Inside T&H: Taking Over Management of an Occupied Home

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Now that you are a Client of ours, how we initially proceed is dependent on the occupancy status of the home.

Prior to 2017, almost all the homes we placed under our management were vacant. Occasionally, we picked up occupied homes, but not often.

However, that’s all changed.

Now, a significant portion of homes we take on are occupied… generally from other management companies in Central Indiana.

As a result, we’ve created detailed processes on the proper way to onboard an occupied property.

Bottom line: We’re pretty good at it.

So, let’s spend a little time reviewing how we take over an occupied property, because it’s a much different scenario than a vacant one.

First, upon assuming management of the home, we will provide a checklist of items we need. You, as the Owner of the property may have some of this information, but generally we’re getting this data from the exiting management company.

And the reality is that some PM companies aren’t overly cooperative when they are losing Snapshot_15business. We work hard to get what we need, but sometimes we may need you to nudge a bit as well.

And as I’m sure you can appreciate, getting the proper documentation is ESSENTIAL to effectively managing your Tenant.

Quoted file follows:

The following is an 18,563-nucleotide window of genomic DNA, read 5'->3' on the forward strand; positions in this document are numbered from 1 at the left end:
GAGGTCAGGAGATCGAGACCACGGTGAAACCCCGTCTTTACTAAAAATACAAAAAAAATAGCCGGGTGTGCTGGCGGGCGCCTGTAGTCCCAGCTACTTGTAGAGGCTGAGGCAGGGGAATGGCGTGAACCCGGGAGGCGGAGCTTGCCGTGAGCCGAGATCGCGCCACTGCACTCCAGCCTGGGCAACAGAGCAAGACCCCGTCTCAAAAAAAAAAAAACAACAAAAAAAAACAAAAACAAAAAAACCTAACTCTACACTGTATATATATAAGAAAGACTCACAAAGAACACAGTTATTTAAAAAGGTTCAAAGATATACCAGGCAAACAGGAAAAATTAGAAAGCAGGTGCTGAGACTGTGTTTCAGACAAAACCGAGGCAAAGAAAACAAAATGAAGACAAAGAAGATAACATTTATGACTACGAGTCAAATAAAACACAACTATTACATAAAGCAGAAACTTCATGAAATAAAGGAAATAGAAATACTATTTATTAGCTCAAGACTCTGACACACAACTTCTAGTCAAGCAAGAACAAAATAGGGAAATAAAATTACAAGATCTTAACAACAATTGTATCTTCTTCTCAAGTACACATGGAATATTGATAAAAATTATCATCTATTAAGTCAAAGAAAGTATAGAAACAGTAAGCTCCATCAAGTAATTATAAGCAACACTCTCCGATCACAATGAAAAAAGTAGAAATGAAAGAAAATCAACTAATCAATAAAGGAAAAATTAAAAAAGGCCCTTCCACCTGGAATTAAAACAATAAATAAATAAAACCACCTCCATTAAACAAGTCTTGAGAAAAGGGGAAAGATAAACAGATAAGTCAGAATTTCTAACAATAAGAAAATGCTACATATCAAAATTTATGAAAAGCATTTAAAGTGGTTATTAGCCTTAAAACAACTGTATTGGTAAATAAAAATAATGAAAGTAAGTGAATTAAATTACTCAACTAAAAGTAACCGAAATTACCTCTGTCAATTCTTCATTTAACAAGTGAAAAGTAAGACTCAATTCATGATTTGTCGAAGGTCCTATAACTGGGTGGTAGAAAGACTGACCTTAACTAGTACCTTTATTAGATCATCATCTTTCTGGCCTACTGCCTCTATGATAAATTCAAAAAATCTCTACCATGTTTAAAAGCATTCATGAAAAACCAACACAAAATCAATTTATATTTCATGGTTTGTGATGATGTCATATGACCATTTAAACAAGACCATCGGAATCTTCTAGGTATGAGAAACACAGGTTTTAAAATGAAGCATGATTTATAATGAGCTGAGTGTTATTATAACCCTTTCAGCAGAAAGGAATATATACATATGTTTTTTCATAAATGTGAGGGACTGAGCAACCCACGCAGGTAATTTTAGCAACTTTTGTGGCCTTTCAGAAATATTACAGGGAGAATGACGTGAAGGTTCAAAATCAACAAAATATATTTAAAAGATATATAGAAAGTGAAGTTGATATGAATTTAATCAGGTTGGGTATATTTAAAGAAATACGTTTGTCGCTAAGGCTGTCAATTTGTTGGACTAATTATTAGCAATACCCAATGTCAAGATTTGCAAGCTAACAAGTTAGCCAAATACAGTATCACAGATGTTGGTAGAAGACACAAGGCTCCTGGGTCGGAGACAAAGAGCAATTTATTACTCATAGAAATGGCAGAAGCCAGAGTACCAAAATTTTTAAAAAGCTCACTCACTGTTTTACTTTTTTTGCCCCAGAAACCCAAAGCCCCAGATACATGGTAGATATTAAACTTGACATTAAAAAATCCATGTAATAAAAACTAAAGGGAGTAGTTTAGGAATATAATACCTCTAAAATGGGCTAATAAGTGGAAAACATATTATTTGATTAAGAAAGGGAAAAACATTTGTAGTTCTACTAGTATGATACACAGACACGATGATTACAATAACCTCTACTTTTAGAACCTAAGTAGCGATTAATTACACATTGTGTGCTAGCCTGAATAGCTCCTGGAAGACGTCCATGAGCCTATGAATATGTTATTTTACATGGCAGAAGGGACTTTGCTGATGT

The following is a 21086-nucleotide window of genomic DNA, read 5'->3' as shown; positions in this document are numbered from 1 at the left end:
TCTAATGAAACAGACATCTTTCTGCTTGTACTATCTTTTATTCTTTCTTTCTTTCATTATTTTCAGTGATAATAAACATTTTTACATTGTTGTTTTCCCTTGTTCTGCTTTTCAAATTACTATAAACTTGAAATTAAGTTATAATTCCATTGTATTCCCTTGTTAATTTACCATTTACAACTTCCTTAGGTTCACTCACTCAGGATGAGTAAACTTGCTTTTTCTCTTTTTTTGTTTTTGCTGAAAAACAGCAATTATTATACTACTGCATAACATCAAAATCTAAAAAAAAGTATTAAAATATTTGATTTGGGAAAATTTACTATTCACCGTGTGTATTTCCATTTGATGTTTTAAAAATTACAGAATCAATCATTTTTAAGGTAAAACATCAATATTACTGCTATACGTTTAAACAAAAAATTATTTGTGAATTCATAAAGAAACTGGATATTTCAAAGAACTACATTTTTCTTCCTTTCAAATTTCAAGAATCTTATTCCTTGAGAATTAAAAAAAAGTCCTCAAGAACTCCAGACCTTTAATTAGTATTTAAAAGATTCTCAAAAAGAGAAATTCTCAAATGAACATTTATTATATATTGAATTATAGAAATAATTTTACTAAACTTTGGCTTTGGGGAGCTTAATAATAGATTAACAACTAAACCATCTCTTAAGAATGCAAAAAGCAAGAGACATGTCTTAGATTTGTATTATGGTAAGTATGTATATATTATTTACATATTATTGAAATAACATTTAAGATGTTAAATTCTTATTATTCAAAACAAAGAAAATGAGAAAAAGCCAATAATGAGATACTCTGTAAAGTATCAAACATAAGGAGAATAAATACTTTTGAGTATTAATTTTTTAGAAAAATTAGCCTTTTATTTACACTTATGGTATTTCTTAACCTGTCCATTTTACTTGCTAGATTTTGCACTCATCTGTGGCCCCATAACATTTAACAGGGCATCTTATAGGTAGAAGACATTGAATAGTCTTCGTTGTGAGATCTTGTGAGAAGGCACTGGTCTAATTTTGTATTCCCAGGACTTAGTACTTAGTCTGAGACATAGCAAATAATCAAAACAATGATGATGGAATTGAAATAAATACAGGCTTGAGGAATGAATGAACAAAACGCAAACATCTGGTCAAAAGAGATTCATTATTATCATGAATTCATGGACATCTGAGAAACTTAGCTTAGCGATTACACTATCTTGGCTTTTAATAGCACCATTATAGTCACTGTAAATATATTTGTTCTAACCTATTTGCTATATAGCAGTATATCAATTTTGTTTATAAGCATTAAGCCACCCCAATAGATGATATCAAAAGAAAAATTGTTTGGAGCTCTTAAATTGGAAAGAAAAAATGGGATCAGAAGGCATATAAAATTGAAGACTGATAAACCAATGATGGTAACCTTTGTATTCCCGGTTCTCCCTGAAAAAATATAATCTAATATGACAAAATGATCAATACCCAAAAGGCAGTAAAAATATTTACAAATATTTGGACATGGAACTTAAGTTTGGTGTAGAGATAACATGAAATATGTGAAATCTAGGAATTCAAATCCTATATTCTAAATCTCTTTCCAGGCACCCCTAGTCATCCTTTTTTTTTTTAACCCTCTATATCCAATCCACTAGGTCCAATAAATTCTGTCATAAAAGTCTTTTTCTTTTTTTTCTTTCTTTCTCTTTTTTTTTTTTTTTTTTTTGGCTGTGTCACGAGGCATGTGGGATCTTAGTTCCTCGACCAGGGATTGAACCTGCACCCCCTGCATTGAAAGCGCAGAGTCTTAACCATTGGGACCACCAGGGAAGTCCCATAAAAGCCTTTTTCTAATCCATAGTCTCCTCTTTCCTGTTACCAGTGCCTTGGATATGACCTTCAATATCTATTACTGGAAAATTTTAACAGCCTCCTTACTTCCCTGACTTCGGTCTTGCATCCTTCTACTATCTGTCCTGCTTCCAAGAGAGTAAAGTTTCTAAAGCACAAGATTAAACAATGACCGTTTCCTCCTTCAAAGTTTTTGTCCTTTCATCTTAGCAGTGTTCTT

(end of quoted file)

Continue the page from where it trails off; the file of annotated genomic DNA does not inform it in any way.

The items we need include:

1) Lease/Contact information for Tenants – ideally, this is all available in an electronic format. Not only do we need the actual Lease, but all occupant names, phone numbers and email addresses.

2) Security Deposit – if you collected the Tenant’s deposit, we want you to make a contribution to your account for that amount. As a rule, we do not allow our Clients to hold security deposits. If your management company has the deposit, we ask that you instruct the management company to forward those funds to us.

Some management companies won’t cooperate and will only send you the deposit. In that case, you can simply forward us the funds once you receive them.

3) Copies of all keys – we need a minimum of 2 keys for each individually keyed lock in the home. Do not forget about any screen door locks. You can mail those to us (please double wrap) or drop them by our Office if that’s feasible. If you, or the surrendering management company, do not have keys, we will do our best to obtain them from the Tenant. Worst case, we will employ a locksmith to make copies.

For many reasons, it’s critical that we have copies of your keys for site visits, maintenance and during emergency situations where we need immediate access to the home.

4) Tenant Documentation – this includes any application you may have, Tenant ledgers, along with any Move-In forms/photos that document the condition of the property. Again, this is ideally handled electronically from either you or your previous management company.

Once we start receiving information, our Office staff will go to work on a number of issues concerning your Tenant.

Some of these tasks include:

  1. Set-up the Tenant’s Lease in our system.